Why some safety regulations make for worse drivers - Macleans.ca

Why some safety regulations make for worse drivers

Do we need a law requiring winter tires?

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Why some safety regulations make for worse drivers

Tom Hanson/CP

Most people will agree winter tires seem like a good idea. Then again, so does flossing, eating bran cereal and taking the stairs. But no one expects government to mandate any of those activities. Do we need a law requiring winter tires?

In a country as familiar with the perils of winter driving as Canada, mandatory winter tires have become a perennial point for debate. In 2008, Quebec became the first, and so far only, province to demand winter tires from December to March, on pain of a $300 fine. In November, Saskatchewan’s minister for government insurance categorically rejected the idea, which pops up in most provinces on a regular basis and undoubtedly will continue to do so. Tire manufacturers tend to be eager supporters, for obvious reasons, while the Canadian Automobile Association opposes a law on cost grounds. Last year, however, the CAA joined with the Rubber Association of Canada in demanding Ontario subsidize winter tires. The province declined.

Despite universal agreement that winter tires improve stopping distances on snow and ice, this issue is complicated by more than mere physics.

In 2011, Quebec released a study on the first two years of its tire law and declared the policy a resounding success. According to provincial figures, serious winter accidents per year have decreased 36 per cent as compared to the five years prior to the law. Yet the statistics may not be as robust as they first appear. Serious accidents have been falling significantly across Quebec throughout all seasons, regardless of tires installed. Correcting for secular trends, the decline in major accidents attributable to winter tires is no more than three per cent.

Of course, a certain risk-averse component of society—those who also advocate mandatory helmets for skiers and life jackets for boaters—will claim even a single accident avoided is reason enough to demand winter tires on all vehicles. Certainly families of victims may feel this way. But we should never lose sight of the trade-offs involved, or the impact of creeping government diktat over what should properly be personal decisions. If forcing everyone to buy a $1,000 set of winter tires helps avoid a few accidents, why not mandate four-wheel drive as well? This also improves traction in slippery conditions.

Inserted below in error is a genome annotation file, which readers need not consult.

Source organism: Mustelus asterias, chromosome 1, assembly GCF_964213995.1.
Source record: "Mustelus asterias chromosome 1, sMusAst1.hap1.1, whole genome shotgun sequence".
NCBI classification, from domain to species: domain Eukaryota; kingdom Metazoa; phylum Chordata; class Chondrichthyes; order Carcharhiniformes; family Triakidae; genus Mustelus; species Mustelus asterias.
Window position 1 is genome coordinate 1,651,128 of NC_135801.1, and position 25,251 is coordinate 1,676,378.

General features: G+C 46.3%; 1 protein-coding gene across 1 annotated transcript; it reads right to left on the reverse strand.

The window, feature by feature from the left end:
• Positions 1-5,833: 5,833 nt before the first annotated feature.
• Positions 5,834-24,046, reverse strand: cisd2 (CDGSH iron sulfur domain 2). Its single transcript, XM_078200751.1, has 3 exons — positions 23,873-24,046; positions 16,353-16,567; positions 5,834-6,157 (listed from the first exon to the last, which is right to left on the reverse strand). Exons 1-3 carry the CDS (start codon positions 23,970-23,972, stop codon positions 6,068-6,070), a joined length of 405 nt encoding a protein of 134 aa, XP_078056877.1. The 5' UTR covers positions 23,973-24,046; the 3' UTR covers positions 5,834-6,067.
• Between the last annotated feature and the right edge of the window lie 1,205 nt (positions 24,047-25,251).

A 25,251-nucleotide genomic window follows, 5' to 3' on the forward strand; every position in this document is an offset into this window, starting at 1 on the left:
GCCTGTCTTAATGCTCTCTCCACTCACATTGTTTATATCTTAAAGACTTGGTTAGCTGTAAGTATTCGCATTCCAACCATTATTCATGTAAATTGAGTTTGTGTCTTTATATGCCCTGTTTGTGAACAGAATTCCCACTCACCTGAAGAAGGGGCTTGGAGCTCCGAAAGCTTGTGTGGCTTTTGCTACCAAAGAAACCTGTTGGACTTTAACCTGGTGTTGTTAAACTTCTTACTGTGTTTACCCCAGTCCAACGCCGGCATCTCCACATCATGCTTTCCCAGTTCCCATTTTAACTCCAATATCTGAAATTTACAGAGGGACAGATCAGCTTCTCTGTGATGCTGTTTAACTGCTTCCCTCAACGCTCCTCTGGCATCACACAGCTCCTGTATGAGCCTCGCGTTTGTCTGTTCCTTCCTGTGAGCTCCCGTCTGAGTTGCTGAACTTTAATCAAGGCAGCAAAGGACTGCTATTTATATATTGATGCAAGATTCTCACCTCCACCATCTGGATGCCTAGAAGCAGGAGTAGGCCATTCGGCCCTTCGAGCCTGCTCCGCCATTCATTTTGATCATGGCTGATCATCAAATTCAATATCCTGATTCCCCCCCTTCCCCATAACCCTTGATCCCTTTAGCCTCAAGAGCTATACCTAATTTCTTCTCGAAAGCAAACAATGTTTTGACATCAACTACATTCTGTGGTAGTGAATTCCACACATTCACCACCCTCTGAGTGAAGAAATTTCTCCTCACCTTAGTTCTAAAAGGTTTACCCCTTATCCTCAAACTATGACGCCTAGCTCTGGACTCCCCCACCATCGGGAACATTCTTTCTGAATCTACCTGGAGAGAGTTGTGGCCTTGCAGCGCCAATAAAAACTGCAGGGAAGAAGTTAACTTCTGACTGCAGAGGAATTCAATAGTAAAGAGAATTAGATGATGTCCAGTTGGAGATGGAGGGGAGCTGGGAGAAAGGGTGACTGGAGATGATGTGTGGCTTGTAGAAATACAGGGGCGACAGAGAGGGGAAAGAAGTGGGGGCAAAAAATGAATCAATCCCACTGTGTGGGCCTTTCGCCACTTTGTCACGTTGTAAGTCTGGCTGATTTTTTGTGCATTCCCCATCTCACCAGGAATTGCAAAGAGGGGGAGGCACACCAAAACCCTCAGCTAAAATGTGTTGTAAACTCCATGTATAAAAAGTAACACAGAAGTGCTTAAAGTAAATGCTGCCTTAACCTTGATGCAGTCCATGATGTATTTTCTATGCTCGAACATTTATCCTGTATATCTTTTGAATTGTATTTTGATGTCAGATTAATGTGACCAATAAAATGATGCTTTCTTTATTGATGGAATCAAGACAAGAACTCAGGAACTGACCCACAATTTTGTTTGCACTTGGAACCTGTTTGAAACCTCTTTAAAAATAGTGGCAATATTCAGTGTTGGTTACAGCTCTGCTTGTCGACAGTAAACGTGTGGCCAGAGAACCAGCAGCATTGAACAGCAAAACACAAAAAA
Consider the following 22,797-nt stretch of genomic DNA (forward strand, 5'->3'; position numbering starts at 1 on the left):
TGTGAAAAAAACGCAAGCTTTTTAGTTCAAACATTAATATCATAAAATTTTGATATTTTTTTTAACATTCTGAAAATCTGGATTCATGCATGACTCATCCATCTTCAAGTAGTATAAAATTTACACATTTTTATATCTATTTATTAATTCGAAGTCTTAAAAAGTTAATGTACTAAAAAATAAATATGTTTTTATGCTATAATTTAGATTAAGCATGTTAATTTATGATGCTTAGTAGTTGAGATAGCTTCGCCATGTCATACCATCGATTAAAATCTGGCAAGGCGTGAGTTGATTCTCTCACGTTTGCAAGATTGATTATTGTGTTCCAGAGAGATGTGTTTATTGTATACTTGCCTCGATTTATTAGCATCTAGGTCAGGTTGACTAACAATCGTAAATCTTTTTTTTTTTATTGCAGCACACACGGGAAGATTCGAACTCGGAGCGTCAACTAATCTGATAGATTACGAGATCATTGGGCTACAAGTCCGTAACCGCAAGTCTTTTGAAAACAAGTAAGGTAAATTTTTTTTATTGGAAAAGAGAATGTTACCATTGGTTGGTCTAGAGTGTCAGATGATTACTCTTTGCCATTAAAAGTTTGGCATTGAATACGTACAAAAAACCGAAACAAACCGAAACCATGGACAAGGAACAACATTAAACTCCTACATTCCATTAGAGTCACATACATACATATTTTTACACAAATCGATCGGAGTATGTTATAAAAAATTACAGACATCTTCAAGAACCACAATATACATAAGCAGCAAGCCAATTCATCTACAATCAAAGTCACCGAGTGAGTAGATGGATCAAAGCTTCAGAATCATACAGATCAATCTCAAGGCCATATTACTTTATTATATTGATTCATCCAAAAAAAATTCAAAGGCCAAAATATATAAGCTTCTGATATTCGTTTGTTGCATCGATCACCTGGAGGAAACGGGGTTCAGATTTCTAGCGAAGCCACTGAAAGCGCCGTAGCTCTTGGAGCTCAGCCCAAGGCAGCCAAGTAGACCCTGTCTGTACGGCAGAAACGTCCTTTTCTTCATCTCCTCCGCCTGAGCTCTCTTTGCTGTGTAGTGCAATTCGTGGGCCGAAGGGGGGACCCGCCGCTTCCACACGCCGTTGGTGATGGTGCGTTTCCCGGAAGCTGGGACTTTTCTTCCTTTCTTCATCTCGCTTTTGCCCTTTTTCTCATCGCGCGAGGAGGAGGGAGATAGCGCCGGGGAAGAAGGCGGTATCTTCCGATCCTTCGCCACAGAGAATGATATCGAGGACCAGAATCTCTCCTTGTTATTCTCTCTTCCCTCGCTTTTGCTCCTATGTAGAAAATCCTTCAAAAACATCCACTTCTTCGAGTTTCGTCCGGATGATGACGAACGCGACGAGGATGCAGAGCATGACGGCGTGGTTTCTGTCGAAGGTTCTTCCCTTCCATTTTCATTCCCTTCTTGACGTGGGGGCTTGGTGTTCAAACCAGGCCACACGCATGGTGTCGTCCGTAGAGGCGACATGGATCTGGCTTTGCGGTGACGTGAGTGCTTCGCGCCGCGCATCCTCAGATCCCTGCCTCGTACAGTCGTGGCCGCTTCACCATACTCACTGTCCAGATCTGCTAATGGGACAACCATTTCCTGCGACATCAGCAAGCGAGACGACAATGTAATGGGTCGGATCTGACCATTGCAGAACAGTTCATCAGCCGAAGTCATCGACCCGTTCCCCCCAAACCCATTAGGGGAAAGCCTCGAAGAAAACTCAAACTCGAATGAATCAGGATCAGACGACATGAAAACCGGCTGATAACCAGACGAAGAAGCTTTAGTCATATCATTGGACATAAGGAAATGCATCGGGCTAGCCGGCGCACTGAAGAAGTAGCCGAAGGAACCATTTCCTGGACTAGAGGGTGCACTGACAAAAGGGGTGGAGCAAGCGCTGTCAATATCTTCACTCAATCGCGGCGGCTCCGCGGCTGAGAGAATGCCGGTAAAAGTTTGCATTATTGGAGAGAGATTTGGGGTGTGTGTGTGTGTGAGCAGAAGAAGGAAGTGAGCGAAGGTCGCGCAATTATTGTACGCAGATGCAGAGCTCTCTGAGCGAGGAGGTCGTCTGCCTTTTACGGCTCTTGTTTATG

And there is plenty of evidence suggesting safety laws of this kind do more harm than good. Driving conditions may worsen in the winter, but driving habits also change. As of early January, Quebec’s rosy winter driving record appears to be slipping. Fatal car accidents are up significantly compared to the year previous, 23 to nine. While this may be a mere blip in the data, or be weather related, it could also point to the phenomenon of risk compensation: when an activity is made safer, many people respond over time by acting in a more reckless manner.

While airbags, anti-lock brakes and winter tires are often considered helpful, passive safety features, they can actually play an active role in affecting driver behaviour. A government report from Finland found drivers equipped with winter tires drove faster than those without. A Norwegian academic study found drivers drove more aggressively and used their seat belts less in cars with anti-lock brakes. Virginia investigators also concluded “airbag-equipped cars tend to be driven more aggressively . . . and increase the risk of death for others.” Similar results have been observed with environmental improvements such as better traffic lighting and wider roads. (A 2010 Swedish study also found use of studded winter tires, which Quebec allows, significantly increases particulate matter in the atmosphere, leading to a variety of environmental problems.)

Human beings reveal a frustrating tendency toward risk compensation in all types of activity: better parachute rip cords lead to parachutists taking greater risks, flood prevention efforts lead to bigger houses on flood plains with inevitable results, medical breakthroughs in HIV prevention lead to more and riskier sex. Gerald Wilde, professor emeritus of psychology at Queen’s University in Kingston, Ont., is internationally recognized for his work in risk compensation. “I see no reason why mandatory use of winter tires should make any appreciable dent in the accident rate,” he says. To permanently improve road safety Wilde recommends making people want to be safer through positive incentives—reducing licence fees for accident-free drivers, for example—rather than forcing them to buy new equipment.

As for Quebec’s observed decline in winter accidents since 2008, Wilde suspects it has more to do with the province’s high unemployment rate than its tire laws. Economic downturns reduce the total amount of driving, particularly among high-risk young males, and thus significantly decrease accidents. Nothing is so bad that it isn’t good for something, even a recession.

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